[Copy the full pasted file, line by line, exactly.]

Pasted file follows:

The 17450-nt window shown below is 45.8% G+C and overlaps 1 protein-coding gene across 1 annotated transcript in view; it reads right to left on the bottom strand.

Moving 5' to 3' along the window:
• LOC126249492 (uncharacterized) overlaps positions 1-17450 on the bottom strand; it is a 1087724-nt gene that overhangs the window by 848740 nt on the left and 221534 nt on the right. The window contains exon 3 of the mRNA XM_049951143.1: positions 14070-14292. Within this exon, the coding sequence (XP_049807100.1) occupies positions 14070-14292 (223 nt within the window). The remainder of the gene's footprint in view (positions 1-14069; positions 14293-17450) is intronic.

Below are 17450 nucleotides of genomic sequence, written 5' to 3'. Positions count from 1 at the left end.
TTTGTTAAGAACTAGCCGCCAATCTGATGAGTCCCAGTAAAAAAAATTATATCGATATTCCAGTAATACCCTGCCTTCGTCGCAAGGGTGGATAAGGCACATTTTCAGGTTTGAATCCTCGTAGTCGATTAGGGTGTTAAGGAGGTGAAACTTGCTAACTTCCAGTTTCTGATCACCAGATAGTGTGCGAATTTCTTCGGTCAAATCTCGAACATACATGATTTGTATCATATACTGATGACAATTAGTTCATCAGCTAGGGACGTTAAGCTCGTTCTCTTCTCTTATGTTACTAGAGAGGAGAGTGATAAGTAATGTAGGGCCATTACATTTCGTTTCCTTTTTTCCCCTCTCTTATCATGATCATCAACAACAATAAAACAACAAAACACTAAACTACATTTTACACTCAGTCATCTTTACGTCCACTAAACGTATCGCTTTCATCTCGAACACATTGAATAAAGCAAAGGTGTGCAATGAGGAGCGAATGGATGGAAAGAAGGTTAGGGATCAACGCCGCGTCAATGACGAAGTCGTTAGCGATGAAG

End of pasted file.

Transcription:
The 17450-nt window shown below is 45.8% G+C and overlaps 1 protein-coding gene across 1 annotated transcript in view; it reads right to left on the bottom strand.

Moving 5' to 3' along the window:
• LOC126249492 (uncharacterized) overlaps positions 1-17450 on the bottom strand; it is a 1087724-nt gene that overhangs the window by 848740 nt on the left and 221534 nt on the right. The window contains exon 3 of the mRNA XM_049951143.1: positions 14070-14292. Within this exon, the coding sequence (XP_049807100.1) occupies positions 14070-14292 (223 nt within the window). The remainder of the gene's footprint in view (positions 1-14069; positions 14293-17450) is intronic.

Below are 17450 nucleotides of genomic sequence, written 5' to 3'. Positions count from 1 at the left end.
TTTGTTAAGAACTAGCCGCCAATCTGATGAGTCCCAGTAAAAAAAATTATATCGATATTCCAGTAATACCCTGCCTTCGTCGCAAGGGTGGATAAGGCACATTTTCAGGTTTGAATCCTCGTAGTCGATTAGGGTGTTAAGGAGGTGAAACTTGCTAACTTCCAGTTTCTGATCACCAGATAGTGTGCGAATTTCTTCGGTCAAATCTCGAACATACATGATTTGTATCATATACTGATGACAATTAGTTCATCAGCTAGGGACGTTAAGCTCGTTCTCTTCTCTTATGTTACTAGAGAGGAGAGTGATAAGTAATGTAGGGCCATTACATTTCGTTTCCTTTTTTCCCCTCTCTTATCATGATCATCAACAACAATAAAACAACAAAACACTAAACTACATTTTACACTCAGTCATCTTTACGTCCACTAAACGTATCGCTTTCATCTCGAACACATTGAATAAAGCAAAGGTGTGCAATGAGGAGCGAATGGATGGAAAGAAGGTTAGGGATCAACGCCGCGTCAATGACGAAGTCGTTAGCGATGAAG